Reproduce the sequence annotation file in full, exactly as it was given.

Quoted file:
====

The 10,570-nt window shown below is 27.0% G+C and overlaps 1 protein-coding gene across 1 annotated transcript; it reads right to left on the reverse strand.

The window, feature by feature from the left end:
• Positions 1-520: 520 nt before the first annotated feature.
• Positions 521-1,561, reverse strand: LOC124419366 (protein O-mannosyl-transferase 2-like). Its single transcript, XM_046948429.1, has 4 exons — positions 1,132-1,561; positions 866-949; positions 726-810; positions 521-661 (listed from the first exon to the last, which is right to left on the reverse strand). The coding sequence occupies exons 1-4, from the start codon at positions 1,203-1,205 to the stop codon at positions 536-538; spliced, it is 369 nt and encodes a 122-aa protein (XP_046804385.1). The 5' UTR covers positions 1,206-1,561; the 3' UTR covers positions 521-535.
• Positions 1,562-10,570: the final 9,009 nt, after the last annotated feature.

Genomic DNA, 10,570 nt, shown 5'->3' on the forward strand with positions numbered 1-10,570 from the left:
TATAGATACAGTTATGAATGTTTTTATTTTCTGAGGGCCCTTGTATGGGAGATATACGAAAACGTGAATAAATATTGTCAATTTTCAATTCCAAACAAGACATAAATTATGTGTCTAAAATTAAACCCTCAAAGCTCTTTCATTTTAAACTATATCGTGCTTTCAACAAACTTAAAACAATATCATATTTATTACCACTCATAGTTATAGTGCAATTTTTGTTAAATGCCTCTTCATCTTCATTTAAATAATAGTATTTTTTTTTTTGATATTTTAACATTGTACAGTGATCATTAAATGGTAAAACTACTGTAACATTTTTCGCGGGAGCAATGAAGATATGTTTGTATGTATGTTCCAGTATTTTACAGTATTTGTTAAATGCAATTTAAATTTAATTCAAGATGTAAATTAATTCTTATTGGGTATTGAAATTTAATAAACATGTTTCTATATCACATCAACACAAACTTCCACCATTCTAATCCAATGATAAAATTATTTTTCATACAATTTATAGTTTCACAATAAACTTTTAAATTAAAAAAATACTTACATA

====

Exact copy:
The 10,570-nt window shown below is 27.0% G+C and overlaps 1 protein-coding gene across 1 annotated transcript; it reads right to left on the reverse strand.

The window, feature by feature from the left end:
• Positions 1-520: 520 nt before the first annotated feature.
• Positions 521-1,561, reverse strand: LOC124419366 (protein O-mannosyl-transferase 2-like). Its single transcript, XM_046948429.1, has 4 exons — positions 1,132-1,561; positions 866-949; positions 726-810; positions 521-661 (listed from the first exon to the last, which is right to left on the reverse strand). The coding sequence occupies exons 1-4, from the start codon at positions 1,203-1,205 to the stop codon at positions 536-538; spliced, it is 369 nt and encodes a 122-aa protein (XP_046804385.1). The 5' UTR covers positions 1,206-1,561; the 3' UTR covers positions 521-535.
• Positions 1,562-10,570: the final 9,009 nt, after the last annotated feature.

Genomic DNA, 10,570 nt, shown 5'->3' on the forward strand with positions numbered 1-10,570 from the left:
TATAGATACAGTTATGAATGTTTTTATTTTCTGAGGGCCCTTGTATGGGAGATATACGAAAACGTGAATAAATATTGTCAATTTTCAATTCCAAACAAGACATAAATTATGTGTCTAAAATTAAACCCTCAAAGCTCTTTCATTTTAAACTATATCGTGCTTTCAACAAACTTAAAACAATATCATATTTATTACCACTCATAGTTATAGTGCAATTTTTGTTAAATGCCTCTTCATCTTCATTTAAATAATAGTATTTTTTTTTTTGATATTTTAACATTGTACAGTGATCATTAAATGGTAAAACTACTGTAACATTTTTCGCGGGAGCAATGAAGATATGTTTGTATGTATGTTCCAGTATTTTACAGTATTTGTTAAATGCAATTTAAATTTAATTCAAGATGTAAATTAATTCTTATTGGGTATTGAAATTTAATAAACATGTTTCTATATCACATCAACACAAACTTCCACCATTCTAATCCAATGATAAAATTATTTTTCATACAATTTATAGTTTCACAATAAACTTTTAAATTAAAAAAATACTTACATA